Introducing Hackney's Diverse Curriculum - the Black Contribution
Cllr Anntoinette Bramble annouces groundbreaking new Black History curriculum, developed by Hackney teachers and council staff.
This week sees a groundbreaking change in how Hackney teaches young people about Black History. Devised by our teachers and funded by Hackney Council, ‘Hackney's Diverse Curriculum - the Black Contribution’ will enlighten young people with an education not just about the history of Black people, but about a history that belongs to us all. I would like to thank the teachers, our roundtable participants, Orlene Badu and our website team for making my aspiration for the Black Curriculum a reality.
We are providing 9 teaching packs, each with a 6-week lesson plan, free to all schools in Hackney and welcome and encourage other boroughs to use them in their own classrooms.
The curriculum provides access and insight to many untold or neglected stories that lie within the DNA of Britain. They honour the importance of the journeys Black people made to the UK, while acknowledging the contributions they make to our society.
Hackney's Diverse Curriculum has been released within Hackney’s Black History Season but learning about our Black roots is a year round affair. Earlier this year we committed ourselves to becoming an anti racist borough and this work supports how we are working hard to keep to that promise.
We want to present this important part of British history as an essential part of education. The lessons are designed for Early Years through to KS3 and 4 students - a time where young people are beginning to appreciate, understand and question the diversity of their community.
They will discover a catalogue of Black stories across the ages from the arrival of Windrush to the significance of the British Empire’s rule. They will inspire debate and investigate activism. They will also add context not only to our past, but our future as we look to next year’s Windrush artwork which will see Hackney welcome the UK’s first permanent sculptures to honour the Windrush generation.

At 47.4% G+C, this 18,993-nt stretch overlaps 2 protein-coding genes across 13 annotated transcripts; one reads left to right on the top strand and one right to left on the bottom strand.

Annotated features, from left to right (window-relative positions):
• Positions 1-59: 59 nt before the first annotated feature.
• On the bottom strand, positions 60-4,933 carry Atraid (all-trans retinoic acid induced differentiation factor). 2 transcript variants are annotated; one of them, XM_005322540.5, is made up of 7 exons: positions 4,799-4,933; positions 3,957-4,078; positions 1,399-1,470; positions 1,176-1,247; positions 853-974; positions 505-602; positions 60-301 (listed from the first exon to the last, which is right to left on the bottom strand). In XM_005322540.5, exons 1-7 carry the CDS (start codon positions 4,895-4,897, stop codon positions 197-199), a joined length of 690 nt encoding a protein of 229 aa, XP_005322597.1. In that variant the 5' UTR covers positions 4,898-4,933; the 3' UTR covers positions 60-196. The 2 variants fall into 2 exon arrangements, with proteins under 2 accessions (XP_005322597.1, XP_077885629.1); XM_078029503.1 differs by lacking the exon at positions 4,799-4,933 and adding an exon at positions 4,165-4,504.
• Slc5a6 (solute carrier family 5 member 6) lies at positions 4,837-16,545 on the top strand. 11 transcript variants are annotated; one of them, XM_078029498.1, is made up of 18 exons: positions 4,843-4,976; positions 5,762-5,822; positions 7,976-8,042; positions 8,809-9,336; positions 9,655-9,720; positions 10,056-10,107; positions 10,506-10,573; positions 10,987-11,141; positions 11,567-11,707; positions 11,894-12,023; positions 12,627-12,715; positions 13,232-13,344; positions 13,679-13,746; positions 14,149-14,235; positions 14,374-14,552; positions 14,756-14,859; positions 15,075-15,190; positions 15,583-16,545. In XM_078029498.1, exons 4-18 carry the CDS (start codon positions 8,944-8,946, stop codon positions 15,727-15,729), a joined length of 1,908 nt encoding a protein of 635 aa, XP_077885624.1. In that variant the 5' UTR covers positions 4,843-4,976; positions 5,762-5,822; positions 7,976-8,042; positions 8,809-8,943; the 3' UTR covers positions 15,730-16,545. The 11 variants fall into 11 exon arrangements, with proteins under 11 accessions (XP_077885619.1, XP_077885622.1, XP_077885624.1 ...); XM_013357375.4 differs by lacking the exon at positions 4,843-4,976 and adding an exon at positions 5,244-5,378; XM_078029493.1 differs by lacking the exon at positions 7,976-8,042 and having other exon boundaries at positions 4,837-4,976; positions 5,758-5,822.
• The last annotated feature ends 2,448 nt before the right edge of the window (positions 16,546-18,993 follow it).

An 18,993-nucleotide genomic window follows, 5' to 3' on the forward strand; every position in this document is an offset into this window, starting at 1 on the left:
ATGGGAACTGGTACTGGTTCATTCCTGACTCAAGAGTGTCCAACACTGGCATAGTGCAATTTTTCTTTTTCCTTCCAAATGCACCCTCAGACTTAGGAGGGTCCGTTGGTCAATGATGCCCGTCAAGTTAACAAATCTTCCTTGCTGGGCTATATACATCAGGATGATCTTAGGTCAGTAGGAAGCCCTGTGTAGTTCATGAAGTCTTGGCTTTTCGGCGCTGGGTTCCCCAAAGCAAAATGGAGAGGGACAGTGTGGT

Hackney's Diverse Curriculum - the Black Contribution is also vital to understanding why we have launched a review into the naming of our public spaces and why the names of historical slave owners of the past need interrogating today. I am pleased to have begun this work alongside my colleague Cllr Payne. After consulting with all Labour councils, we have unanimously agreed to review the appropriateness of local monuments and statues on public land and council property.
Again I would like to thank the diligent and passionate work of our teachers for curating this rich and insightful curriculum. As well as providing balance to how we teach our history in our schools, we hope it will inspire a more tolerant and inclusive-minded community.
In the spirit of sharing, we welcome other boroughs or educators to access the Diverse Curriculum and adapt and use within their own method of teaching. We look forward to hearing back on how the work resonates with both teachers and students in the coming months and look forward to building upon this work in the years to come.
Cllr Anntoinette Bramble, Deputy Mayor and Cabinet Member for Children's Services and Education